TV Enthusiast’s number one episode of LOST is a prime example of what made the show great, and is arguably the best hour of television ever produced. The episode takes a standard storytelling tool of LOST and turns it on it’s head. In case you are somehow unfamiliar, LOST centers on a group of survivors stranded on an island. The show normally features “flashbacks” showing the various character’s lives before the island, which helps to flesh out the characters and explain their motivations.
The Constant focuses on the character of Desmond Hume, a man who was trapped on the island, and forced to press a button to keep it from blowing up. What makes this episode different is that instead of just flashing back to Desmond’s past for the audience, Desmond himself literally flashes back to relive his past. Yes, he time travels back and forth, which causes him all kinds of confusion. If he can’t find a way to stop it, it could potentially lead to his own death. To that end he needs to find the titular “constant”, something he loves that exists in both times. He tries to reconnect with Penny, the girl he left to join the military, and that’s where the episode’s emotional core lies.
The Constant isn’t so much about time travel as it is about regret and dealing with the mistakes we’ve made in our lives. Desmond’s mistake was running out on the love of his life. Out of necessity, he is forced to deal with his choices, and make it right. Unfortunately, Penny hates him. She has cut off all contact, so he has no choice but to confront her father Charles Widmore who, after a brief discussion, gives Desmond her address. Desmond confronts Penny at her new home where he begs her to give him her number with a promise to call in eight years. Penny agrees, on the caveat that Desmond leave her alone.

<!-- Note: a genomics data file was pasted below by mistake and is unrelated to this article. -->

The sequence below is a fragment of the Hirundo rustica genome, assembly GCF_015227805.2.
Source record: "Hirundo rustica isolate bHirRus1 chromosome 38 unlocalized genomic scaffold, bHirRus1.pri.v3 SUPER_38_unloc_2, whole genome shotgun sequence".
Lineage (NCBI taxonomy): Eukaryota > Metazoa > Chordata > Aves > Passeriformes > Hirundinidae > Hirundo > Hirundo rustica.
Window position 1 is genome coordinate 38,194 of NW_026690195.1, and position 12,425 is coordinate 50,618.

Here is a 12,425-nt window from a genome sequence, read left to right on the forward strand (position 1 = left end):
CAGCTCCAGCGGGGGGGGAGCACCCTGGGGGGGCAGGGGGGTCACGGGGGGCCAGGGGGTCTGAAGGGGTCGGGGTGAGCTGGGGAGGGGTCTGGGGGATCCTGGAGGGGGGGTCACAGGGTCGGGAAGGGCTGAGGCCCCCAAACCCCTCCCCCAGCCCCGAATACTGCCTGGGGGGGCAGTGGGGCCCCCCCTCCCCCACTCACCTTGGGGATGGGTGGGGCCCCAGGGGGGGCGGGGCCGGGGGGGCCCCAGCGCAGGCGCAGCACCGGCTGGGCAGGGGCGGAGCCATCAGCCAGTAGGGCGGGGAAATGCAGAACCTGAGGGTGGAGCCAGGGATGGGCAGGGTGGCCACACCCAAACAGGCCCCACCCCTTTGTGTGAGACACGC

Back in the present, Desmond keeps his promise and calls Penny, who reveals to him that she had been searching for him for the last 3 years. Desmond is relieved by this, it seems that he has manged to solve both his time jumping dilemma, and fixed the big mistake of his past. Penny is no longer angry with Desmond.
This was certainly a defining episode for LOST and the episodes central character Desmond, It introduced the concept of time travel to LOST‘s mythology, making it even more complex. It also cemented Desmond as one of the show’s best characters, Henry Ian Cusick’s brilliant performance certainly helped as well. The concept of time travel would later be revisited when it is revealed that the island itself is somewhat of a time machine and the castaways are transported to the 1970’s.
The Constant is simply the best episode of LOST produced. It surprised us with a twist on a familiar concept, and used it to create an emotional character based story that anyone could relate to. That’s the mark of great television.